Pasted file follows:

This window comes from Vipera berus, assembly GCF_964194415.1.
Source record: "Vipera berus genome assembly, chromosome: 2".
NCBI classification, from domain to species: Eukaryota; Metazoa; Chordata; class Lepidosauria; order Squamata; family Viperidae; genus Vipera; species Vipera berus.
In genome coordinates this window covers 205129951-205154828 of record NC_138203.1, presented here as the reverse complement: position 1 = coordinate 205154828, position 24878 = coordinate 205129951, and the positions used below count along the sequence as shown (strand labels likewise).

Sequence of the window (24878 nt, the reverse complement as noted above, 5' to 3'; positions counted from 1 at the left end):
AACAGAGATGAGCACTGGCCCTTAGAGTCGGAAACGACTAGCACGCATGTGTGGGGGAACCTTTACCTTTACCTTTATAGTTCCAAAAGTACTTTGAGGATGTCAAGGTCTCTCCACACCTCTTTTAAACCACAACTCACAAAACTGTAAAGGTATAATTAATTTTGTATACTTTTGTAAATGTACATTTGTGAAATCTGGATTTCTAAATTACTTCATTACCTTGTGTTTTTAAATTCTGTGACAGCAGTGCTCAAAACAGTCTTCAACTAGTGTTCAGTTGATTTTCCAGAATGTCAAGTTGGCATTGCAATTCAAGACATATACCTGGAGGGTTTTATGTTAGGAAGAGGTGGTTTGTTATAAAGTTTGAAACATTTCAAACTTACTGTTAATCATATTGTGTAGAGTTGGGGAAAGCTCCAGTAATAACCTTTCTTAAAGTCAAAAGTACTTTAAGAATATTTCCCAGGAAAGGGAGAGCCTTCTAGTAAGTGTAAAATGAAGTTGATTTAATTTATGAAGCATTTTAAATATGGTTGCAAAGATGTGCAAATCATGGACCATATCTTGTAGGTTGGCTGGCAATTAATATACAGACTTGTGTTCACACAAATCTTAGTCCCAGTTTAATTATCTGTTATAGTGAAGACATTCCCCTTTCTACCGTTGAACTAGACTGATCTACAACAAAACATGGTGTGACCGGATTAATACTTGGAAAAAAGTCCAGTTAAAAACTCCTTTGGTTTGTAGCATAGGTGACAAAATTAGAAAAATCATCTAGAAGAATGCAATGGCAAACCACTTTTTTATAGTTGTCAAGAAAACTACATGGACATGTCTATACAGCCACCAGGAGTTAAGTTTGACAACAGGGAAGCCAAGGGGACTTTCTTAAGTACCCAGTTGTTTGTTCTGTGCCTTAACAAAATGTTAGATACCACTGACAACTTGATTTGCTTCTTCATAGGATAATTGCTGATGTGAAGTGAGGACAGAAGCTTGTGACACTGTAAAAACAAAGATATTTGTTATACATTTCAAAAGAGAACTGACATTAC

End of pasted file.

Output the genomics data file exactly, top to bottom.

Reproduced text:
This window comes from Vipera berus, assembly GCF_964194415.1.
Source record: "Vipera berus genome assembly, chromosome: 2".
NCBI classification, from domain to species: Eukaryota; Metazoa; Chordata; class Lepidosauria; order Squamata; family Viperidae; genus Vipera; species Vipera berus.
In genome coordinates this window covers 205129951-205154828 of record NC_138203.1, presented here as the reverse complement: position 1 = coordinate 205154828, position 24878 = coordinate 205129951, and the positions used below count along the sequence as shown (strand labels likewise).

Sequence of the window (24878 nt, the reverse complement as noted above, 5' to 3'; positions counted from 1 at the left end):
AACAGAGATGAGCACTGGCCCTTAGAGTCGGAAACGACTAGCACGCATGTGTGGGGGAACCTTTACCTTTACCTTTATAGTTCCAAAAGTACTTTGAGGATGTCAAGGTCTCTCCACACCTCTTTTAAACCACAACTCACAAAACTGTAAAGGTATAATTAATTTTGTATACTTTTGTAAATGTACATTTGTGAAATCTGGATTTCTAAATTACTTCATTACCTTGTGTTTTTAAATTCTGTGACAGCAGTGCTCAAAACAGTCTTCAACTAGTGTTCAGTTGATTTTCCAGAATGTCAAGTTGGCATTGCAATTCAAGACATATACCTGGAGGGTTTTATGTTAGGAAGAGGTGGTTTGTTATAAAGTTTGAAACATTTCAAACTTACTGTTAATCATATTGTGTAGAGTTGGGGAAAGCTCCAGTAATAACCTTTCTTAAAGTCAAAAGTACTTTAAGAATATTTCCCAGGAAAGGGAGAGCCTTCTAGTAAGTGTAAAATGAAGTTGATTTAATTTATGAAGCATTTTAAATATGGTTGCAAAGATGTGCAAATCATGGACCATATCTTGTAGGTTGGCTGGCAATTAATATACAGACTTGTGTTCACACAAATCTTAGTCCCAGTTTAATTATCTGTTATAGTGAAGACATTCCCCTTTCTACCGTTGAACTAGACTGATCTACAACAAAACATGGTGTGACCGGATTAATACTTGGAAAAAAGTCCAGTTAAAAACTCCTTTGGTTTGTAGCATAGGTGACAAAATTAGAAAAATCATCTAGAAGAATGCAATGGCAAACCACTTTTTTATAGTTGTCAAGAAAACTACATGGACATGTCTATACAGCCACCAGGAGTTAAGTTTGACAACAGGGAAGCCAAGGGGACTTTCTTAAGTACCCAGTTGTTTGTTCTGTGCCTTAACAAAATGTTAGATACCACTGACAACTTGATTTGCTTCTTCATAGGATAATTGCTGATGTGAAGTGAGGACAGAAGCTTGTGACACTGTAAAAACAAAGATATTTGTTATACATTTCAAAAGAGAACTGACATTAC